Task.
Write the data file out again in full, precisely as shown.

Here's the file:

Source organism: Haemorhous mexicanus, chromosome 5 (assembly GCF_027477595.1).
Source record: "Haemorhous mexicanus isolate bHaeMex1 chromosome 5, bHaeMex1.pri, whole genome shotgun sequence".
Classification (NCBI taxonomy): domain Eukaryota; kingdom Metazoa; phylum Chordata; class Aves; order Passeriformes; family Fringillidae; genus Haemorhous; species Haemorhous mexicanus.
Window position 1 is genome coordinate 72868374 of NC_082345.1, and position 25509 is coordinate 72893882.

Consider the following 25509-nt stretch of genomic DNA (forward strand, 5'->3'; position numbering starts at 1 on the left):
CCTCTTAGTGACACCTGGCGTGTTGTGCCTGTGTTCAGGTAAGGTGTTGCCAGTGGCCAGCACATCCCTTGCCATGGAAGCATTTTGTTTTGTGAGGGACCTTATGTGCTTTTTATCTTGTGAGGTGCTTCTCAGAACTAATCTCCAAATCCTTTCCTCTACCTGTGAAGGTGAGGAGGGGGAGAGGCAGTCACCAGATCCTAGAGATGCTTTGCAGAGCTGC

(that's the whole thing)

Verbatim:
Source organism: Haemorhous mexicanus, chromosome 5 (assembly GCF_027477595.1).
Source record: "Haemorhous mexicanus isolate bHaeMex1 chromosome 5, bHaeMex1.pri, whole genome shotgun sequence".
Classification (NCBI taxonomy): domain Eukaryota; kingdom Metazoa; phylum Chordata; class Aves; order Passeriformes; family Fringillidae; genus Haemorhous; species Haemorhous mexicanus.
Window position 1 is genome coordinate 72868374 of NC_082345.1, and position 25509 is coordinate 72893882.

Consider the following 25509-nt stretch of genomic DNA (forward strand, 5'->3'; position numbering starts at 1 on the left):
CCTCTTAGTGACACCTGGCGTGTTGTGCCTGTGTTCAGGTAAGGTGTTGCCAGTGGCCAGCACATCCCTTGCCATGGAAGCATTTTGTTTTGTGAGGGACCTTATGTGCTTTTTATCTTGTGAGGTGCTTCTCAGAACTAATCTCCAAATCCTTTCCTCTACCTGTGAAGGTGAGGAGGGGGAGAGGCAGTCACCAGATCCTAGAGATGCTTTGCAGAGCTGC